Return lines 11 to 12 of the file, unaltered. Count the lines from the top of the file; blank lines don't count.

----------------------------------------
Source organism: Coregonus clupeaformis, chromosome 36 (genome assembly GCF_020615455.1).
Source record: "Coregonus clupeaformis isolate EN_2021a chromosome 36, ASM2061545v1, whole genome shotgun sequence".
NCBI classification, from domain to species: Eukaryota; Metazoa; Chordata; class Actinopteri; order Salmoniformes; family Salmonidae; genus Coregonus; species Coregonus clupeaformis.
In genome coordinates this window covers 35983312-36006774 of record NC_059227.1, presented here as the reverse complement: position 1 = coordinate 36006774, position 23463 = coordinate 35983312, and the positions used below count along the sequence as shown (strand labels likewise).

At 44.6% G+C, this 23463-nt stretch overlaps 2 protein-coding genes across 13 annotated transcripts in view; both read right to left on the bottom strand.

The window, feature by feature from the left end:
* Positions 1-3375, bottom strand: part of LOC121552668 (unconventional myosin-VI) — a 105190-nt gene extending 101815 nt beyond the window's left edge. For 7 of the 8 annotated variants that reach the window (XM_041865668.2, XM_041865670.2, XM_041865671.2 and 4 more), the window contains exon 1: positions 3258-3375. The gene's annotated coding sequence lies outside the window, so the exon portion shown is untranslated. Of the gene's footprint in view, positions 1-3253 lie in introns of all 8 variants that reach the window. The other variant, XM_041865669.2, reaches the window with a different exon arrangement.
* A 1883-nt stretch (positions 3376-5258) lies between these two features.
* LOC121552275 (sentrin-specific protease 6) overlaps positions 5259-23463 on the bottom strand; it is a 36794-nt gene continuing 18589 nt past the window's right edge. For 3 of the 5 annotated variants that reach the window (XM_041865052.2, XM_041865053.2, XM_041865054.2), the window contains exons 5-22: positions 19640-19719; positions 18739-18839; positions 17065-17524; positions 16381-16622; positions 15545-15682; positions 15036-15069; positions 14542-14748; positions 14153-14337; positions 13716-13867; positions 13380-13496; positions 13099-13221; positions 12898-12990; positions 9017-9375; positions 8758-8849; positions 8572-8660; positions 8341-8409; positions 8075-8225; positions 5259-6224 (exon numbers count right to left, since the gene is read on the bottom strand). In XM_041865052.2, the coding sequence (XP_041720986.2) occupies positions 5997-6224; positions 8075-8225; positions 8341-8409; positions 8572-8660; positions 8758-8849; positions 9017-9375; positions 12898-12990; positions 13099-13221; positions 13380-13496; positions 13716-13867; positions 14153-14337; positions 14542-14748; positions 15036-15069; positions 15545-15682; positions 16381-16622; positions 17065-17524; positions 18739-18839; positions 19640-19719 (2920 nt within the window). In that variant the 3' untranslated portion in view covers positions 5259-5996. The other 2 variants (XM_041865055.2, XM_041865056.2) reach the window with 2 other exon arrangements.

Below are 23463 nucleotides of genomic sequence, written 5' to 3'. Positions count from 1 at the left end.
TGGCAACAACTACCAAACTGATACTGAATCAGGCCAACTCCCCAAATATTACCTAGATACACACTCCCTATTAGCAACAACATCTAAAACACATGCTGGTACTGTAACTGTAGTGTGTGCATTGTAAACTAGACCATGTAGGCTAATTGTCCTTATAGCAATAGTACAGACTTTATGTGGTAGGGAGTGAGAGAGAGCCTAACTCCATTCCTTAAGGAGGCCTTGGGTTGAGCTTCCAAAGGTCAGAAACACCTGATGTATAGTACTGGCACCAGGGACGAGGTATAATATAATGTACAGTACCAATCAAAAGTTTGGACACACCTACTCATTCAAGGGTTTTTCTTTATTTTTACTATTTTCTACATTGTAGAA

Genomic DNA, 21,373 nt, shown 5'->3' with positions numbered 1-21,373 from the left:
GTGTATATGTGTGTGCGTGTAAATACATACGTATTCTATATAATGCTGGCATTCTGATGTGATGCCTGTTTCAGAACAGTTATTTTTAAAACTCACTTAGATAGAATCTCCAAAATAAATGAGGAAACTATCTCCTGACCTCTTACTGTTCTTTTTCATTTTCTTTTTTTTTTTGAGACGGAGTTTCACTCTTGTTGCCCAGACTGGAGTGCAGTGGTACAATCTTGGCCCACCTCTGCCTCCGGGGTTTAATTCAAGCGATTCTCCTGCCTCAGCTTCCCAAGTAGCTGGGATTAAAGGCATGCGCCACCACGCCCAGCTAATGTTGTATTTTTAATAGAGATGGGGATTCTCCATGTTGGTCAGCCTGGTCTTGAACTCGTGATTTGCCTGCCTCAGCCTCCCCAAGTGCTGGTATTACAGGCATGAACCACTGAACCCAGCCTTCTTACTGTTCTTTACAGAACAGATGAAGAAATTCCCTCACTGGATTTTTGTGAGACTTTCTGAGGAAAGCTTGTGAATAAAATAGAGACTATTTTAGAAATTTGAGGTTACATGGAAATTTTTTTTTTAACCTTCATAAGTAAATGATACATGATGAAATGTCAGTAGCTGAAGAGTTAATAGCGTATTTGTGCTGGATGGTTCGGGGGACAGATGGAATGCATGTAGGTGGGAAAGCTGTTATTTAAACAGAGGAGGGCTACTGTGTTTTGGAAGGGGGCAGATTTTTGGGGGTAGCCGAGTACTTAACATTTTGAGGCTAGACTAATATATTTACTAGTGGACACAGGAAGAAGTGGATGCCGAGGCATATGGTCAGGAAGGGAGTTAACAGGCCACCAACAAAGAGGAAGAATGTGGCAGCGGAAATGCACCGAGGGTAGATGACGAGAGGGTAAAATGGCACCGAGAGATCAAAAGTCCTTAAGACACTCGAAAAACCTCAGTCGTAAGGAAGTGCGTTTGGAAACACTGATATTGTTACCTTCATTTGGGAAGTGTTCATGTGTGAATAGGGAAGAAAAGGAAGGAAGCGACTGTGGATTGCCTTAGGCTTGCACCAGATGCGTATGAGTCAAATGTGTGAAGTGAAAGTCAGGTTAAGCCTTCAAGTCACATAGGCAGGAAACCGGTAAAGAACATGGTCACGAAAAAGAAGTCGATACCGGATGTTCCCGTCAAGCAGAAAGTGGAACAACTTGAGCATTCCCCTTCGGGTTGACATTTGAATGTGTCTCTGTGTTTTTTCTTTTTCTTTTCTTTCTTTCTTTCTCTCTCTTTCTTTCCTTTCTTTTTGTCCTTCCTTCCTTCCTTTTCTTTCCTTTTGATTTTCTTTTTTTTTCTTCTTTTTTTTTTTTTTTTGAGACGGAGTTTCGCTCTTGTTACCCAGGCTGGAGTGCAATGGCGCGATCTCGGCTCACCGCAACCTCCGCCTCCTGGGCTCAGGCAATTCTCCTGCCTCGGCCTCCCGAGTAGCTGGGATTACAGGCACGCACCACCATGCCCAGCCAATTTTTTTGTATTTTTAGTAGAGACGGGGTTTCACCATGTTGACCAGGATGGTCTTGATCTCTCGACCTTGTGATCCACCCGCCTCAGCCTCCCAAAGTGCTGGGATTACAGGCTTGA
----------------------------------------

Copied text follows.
TGGCAACAACTACCAAACTGATACTGAATCAGGCCAACTCCCCAAATATTACCTAGATACACACTCCCTATTAGCAACAACATCTAAAACACATGCTGGTACTGTAACTGTAGTGTGTGCATTGTAAACTAGACCATGTAGGCTAATTGTCCTTATAGCAATAGTACAGACTTTATGTGGTAGGGAGTGAGAGAGAGCCTAACTCCATTCCTTAAGGAGGCCTTGGGTTGAGCTTCCAAAGGTCAGAAACACCTGATGTATAGTACTGGCACCAGGGACGAGGTATAATATAATGTACAGTACCAATCAAAAGTTTGGACACACCTACTCATTCAAGGGTTTTTCTTTATTTTTACTATTTTCTACATTGTAGAA

Genomic DNA, 21,373 nt, shown 5'->3' with positions numbered 1-21,373 from the left: